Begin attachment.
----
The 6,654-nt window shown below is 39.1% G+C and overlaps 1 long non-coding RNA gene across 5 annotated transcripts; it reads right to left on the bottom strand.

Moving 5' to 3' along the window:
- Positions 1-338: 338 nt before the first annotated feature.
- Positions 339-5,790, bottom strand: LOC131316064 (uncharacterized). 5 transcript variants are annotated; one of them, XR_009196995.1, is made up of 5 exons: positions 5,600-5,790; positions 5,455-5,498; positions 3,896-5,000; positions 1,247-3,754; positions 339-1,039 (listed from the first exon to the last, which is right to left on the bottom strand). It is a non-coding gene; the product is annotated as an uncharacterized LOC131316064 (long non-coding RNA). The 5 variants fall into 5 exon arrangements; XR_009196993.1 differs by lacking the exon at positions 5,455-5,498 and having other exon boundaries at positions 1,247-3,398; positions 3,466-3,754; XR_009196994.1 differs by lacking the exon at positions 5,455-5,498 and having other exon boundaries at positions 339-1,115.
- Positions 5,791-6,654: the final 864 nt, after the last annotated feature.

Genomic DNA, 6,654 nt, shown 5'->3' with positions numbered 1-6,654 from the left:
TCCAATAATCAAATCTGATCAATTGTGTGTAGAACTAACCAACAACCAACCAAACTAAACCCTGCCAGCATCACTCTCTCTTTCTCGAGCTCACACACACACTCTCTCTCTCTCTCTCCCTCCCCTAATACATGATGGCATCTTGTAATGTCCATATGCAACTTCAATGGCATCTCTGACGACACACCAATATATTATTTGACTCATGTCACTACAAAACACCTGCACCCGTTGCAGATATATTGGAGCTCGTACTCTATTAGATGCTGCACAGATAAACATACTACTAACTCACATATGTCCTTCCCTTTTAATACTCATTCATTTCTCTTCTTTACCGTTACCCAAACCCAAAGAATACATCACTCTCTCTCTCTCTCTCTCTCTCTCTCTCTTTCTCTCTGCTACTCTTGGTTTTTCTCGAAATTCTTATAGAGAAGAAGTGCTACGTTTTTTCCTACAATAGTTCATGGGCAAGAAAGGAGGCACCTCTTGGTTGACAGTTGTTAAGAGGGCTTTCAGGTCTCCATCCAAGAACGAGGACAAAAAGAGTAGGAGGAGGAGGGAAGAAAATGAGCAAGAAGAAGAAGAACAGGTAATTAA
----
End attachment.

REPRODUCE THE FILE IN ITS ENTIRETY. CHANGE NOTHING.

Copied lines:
The 6,654-nt window shown below is 39.1% G+C and overlaps 1 long non-coding RNA gene across 5 annotated transcripts; it reads right to left on the bottom strand.

Moving 5' to 3' along the window:
- Positions 1-338: 338 nt before the first annotated feature.
- Positions 339-5,790, bottom strand: LOC131316064 (uncharacterized). 5 transcript variants are annotated; one of them, XR_009196995.1, is made up of 5 exons: positions 5,600-5,790; positions 5,455-5,498; positions 3,896-5,000; positions 1,247-3,754; positions 339-1,039 (listed from the first exon to the last, which is right to left on the bottom strand). It is a non-coding gene; the product is annotated as an uncharacterized LOC131316064 (long non-coding RNA). The 5 variants fall into 5 exon arrangements; XR_009196993.1 differs by lacking the exon at positions 5,455-5,498 and having other exon boundaries at positions 1,247-3,398; positions 3,466-3,754; XR_009196994.1 differs by lacking the exon at positions 5,455-5,498 and having other exon boundaries at positions 339-1,115.
- Positions 5,791-6,654: the final 864 nt, after the last annotated feature.

Genomic DNA, 6,654 nt, shown 5'->3' with positions numbered 1-6,654 from the left:
TCCAATAATCAAATCTGATCAATTGTGTGTAGAACTAACCAACAACCAACCAAACTAAACCCTGCCAGCATCACTCTCTCTTTCTCGAGCTCACACACACACTCTCTCTCTCTCTCTCCCTCCCCTAATACATGATGGCATCTTGTAATGTCCATATGCAACTTCAATGGCATCTCTGACGACACACCAATATATTATTTGACTCATGTCACTACAAAACACCTGCACCCGTTGCAGATATATTGGAGCTCGTACTCTATTAGATGCTGCACAGATAAACATACTACTAACTCACATATGTCCTTCCCTTTTAATACTCATTCATTTCTCTTCTTTACCGTTACCCAAACCCAAAGAATACATCACTCTCTCTCTCTCTCTCTCTCTCTCTCTCTTTCTCTCTGCTACTCTTGGTTTTTCTCGAAATTCTTATAGAGAAGAAGTGCTACGTTTTTTCCTACAATAGTTCATGGGCAAGAAAGGAGGCACCTCTTGGTTGACAGTTGTTAAGAGGGCTTTCAGGTCTCCATCCAAGAACGAGGACAAAAAGAGTAGGAGGAGGAGGGAAGAAAATGAGCAAGAAGAAGAAGAACAGGTAATTAA